18. Sanctions could also be considered to increase costs (reputational and otherwise) of violating the rule. Financial sanctions could be difficult to enforce on a sovereign State, unless it is bound by supranational treaties (e.g., the EU). The extent to which personal sanctions can be levied on responsible officials depends on the legal context (cross-country experience shows that personal sanctions are rare, but not unheard of—they are envisaged, for example, in support of Brazil’s Fiscal Responsibility Law). At a minimum, any rule should be supported by requirements (akin to those imposed on the central bank under the inflation-targeting framework) for the government to issue open letters explaining any failure to stay within spending or deficit limits as well as describing proposed remedial measures.

F. Conclusions

19. In sum, a fiscal rule could help, but should not in itself be viewed as a panacea. A rule with appropriate mechanisms to monitor its compliance should deliver predictable policies, thus allowing further reductions in debt and risk premiums, thereby contributing to macroeconomic stability. Ultimately, however, the cross-country experience shows that, no matter how well designed, a fiscal rule cannot by itself deliver strong fiscal performance if the government and the population at large are not fully committed to it.

Box 1.Spending Restraint and Fiscal Space

It is proposed that a spending rule be parameterized based on an implicit debt target. This would ensure that fiscal policy continues to support a reduction in the net debt ratio toward “safe” levels, which the literature puts somewhere below 30 percent (40 percent for gross debt).

As the three illustrative scenarios below show, for a given (implicit) debt target (e.g., 27.5 percent in net terms by 2012), there is a trade-off between spending restraint and room for revenue-losing, but efficiency enhancing, tax cuts:

  • Spending continues to grow faster than GNP (Panel I): In this passive scenario, meeting the debt target would require maintaining the existing revenue ratio, leaving no room for revenue-losing tax reforms.
  • Spending growth is kept in line with GNP (Panel II): Here fiscal space would be created to allow payroll tax cuts of some 6 percentage points in 2009 and an additional 10 percentage points in 2010. Financial transaction taxes could also be eliminated by 2010.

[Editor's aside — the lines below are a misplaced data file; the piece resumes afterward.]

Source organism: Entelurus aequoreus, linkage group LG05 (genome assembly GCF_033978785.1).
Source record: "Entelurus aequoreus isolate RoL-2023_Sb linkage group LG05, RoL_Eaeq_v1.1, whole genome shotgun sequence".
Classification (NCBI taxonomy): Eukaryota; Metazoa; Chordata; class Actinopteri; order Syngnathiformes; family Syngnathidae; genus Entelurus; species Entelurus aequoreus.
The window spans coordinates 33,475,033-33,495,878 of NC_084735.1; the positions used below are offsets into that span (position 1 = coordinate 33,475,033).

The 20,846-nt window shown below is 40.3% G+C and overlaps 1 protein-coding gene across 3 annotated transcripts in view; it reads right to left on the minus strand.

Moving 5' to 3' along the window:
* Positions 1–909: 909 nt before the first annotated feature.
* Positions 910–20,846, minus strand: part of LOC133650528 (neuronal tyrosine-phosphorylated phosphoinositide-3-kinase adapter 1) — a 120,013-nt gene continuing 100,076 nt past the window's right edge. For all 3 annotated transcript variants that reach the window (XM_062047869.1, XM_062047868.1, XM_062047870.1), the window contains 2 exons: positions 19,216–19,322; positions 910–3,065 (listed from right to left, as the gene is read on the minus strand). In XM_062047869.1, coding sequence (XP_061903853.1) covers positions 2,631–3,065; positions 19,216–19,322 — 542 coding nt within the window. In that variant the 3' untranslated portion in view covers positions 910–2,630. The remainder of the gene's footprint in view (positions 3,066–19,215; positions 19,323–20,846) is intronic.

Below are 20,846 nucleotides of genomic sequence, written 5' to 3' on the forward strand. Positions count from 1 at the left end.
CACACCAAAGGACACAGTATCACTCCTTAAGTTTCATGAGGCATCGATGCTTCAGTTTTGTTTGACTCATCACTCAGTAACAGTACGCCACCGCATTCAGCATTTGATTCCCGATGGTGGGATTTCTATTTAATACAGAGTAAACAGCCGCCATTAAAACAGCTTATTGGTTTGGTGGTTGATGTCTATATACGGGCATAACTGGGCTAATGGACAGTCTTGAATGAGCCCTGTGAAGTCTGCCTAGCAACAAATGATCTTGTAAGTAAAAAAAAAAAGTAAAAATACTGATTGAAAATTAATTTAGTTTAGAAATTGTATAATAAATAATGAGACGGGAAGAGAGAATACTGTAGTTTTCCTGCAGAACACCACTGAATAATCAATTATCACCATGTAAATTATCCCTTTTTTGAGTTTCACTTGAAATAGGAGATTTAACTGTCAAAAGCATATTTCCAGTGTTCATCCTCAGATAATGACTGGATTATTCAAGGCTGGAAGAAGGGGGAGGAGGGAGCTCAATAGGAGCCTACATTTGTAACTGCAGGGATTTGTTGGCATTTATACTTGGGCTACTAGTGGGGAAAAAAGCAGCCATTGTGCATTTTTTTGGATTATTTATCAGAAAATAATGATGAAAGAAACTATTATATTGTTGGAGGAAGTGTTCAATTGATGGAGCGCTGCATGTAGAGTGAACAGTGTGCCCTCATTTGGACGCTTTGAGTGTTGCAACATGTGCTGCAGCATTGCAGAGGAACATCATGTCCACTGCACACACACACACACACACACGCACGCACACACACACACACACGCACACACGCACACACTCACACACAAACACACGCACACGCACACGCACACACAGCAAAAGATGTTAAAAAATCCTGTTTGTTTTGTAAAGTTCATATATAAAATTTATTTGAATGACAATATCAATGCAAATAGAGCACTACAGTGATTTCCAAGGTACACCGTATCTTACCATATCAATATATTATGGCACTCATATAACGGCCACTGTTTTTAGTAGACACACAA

• Real spending growth is kept below GNP growth for the next few years, say, at 4 percent (Panel III): In this active scenario, more aggressive tax cuts would be affordable (payroll taxes could be cut by 22 percentage points) while still meeting the overall debt target.

Fiscal Space for Tax Reforms under Alternative Assumptions on Spending Growth 1/

(Percent of GNP)

1/ All scenarios are consistent with achieving a net debt ratio of 27.5 percent by 2012.

The above scenarios, which envisage some relaxation of the fiscal stance over the medium term, are subject to risks. First and foremost, even though lower primary surpluses could become affordable starting from 2009 onwards on debt sustainability grounds, such relaxation of the fiscal stance may not be advisable if inflation continues to remain above target or the current account deficit fails to settle firmly on a declining path. In terms of other risks, on the positive side, these scenarios assume no privatization receipts after 2007, no revenue buoyancy, no increase in formalization from cuts in payroll taxes, and a high real interest rate (10 percent). Faster debt and risk premium reductions, because of higher privatization receipts or a more favorable macroeconomic environment, could make larger tax cuts affordable. On the negative side, heavier spending pressures or a combination of adverse shocks would quickly worsen the debt dynamics, making tax cuts potentially unaffordable.


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Prepared by Davide Lombardo.


For the purpose of this chapter, a fiscal rule is a permanent constraint on fiscal policy, expressed in terms of a summary indicator of fiscal performance, such as the government budget deficit, borrowing, debt, or a major component thereof (Kopits and Symansky, 1998). Hence, this chapter does not address the questions related to the desirable characteristics of budget formulation/approval/implementation, which have been shown to have potentially important effects on budgetary outcomes—see Von Hagen and Harden (1995), Gleich (2003), Fabrizio and Mody (2006), and references therein. For Turkey, a good reference on these matters is IMF (2006).s well.


A case in point is the failure of Argentina’s 2001 deficit rule, a last attempt to restore market confidence in the face of a quickly deteriorating fiscal outlook.


In addition to 2001, there were sharp contractions of economic activities in 1994 and 1999 as well.


On this basis, Fatas (2005) argues strongly against cyclically adjusted-based rules.


Dában and others (2003) advocate an expenditure rule for France, Germany, Italy, and Spain, possibly supplemented by a medium-term debt target, based on the need to reduce these countries’ high tax burden.


For some preliminary considerations on the design of a spending rule for Turkey, see Box 1


Anderson and Minarik (2006) lean in favor of spending rules over budget deficit rules mainly for this reason.


These are the High Council of Finance in Belgium, the Economic Council in Denmark, the State Audit Offices in Estonia and Hungary, the Cour de Comptes in France, the Courts of Auditors in Spain and in Portugal, the National Institute for Economic Research in Sweden, and the National Audit Office in the United Kingdom. The functions of the other institutions (there are a total of 23 in the EU) range from analyzing proposals to designing or vetting the budget’s macroeconomic framework. In the case of Turkey, the IMF-supported programs have, in the eyes of market participants, served as anchor and monitoring device of the “primary surplus rule.” The current Stand-By Arrangement is, however, slated to expire in May 2008.